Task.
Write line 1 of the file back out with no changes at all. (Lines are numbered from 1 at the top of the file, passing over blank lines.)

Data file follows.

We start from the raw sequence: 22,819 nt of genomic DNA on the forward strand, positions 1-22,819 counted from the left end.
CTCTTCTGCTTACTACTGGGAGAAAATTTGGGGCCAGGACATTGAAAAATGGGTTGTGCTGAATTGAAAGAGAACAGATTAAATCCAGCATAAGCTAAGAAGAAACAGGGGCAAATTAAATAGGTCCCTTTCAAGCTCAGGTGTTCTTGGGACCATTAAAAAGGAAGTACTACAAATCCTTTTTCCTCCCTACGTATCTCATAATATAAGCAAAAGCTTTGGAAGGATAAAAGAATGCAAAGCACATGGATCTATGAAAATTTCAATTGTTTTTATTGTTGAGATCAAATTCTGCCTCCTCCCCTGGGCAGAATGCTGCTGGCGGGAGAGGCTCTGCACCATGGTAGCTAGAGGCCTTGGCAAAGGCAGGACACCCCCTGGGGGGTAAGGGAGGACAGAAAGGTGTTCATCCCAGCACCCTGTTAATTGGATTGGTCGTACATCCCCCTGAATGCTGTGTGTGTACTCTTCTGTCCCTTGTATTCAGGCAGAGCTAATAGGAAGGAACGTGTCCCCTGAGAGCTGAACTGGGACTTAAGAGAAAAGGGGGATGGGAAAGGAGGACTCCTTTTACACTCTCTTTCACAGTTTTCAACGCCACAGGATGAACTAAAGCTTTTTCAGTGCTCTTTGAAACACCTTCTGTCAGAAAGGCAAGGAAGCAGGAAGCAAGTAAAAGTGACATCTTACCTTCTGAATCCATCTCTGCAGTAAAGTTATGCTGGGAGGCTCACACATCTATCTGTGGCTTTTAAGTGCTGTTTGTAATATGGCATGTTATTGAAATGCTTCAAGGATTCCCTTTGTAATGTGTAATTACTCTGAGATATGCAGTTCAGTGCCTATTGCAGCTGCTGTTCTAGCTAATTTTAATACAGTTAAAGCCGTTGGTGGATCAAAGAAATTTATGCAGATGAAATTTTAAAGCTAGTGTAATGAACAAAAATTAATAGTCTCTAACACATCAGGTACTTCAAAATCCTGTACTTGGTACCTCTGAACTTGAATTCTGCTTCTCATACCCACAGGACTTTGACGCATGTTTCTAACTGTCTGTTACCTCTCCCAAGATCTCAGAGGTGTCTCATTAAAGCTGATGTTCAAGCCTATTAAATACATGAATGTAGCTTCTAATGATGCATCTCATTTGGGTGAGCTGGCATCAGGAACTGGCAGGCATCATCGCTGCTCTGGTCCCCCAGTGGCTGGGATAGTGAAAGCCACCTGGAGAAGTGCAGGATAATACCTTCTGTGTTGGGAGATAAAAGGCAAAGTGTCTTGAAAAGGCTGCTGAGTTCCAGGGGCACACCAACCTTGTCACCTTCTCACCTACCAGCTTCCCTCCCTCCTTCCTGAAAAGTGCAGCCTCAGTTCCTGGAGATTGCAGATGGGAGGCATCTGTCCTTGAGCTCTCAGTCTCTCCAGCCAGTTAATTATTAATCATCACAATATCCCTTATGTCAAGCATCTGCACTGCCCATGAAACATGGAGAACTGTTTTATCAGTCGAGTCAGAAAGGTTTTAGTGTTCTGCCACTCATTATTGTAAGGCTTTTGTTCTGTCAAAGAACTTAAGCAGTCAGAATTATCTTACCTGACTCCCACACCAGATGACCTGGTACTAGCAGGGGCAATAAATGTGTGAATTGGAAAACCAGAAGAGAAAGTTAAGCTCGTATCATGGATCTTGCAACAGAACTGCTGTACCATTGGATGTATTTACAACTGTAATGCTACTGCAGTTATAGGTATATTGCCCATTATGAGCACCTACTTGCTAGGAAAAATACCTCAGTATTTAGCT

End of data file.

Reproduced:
We start from the raw sequence: 22,819 nt of genomic DNA on the forward strand, positions 1-22,819 counted from the left end.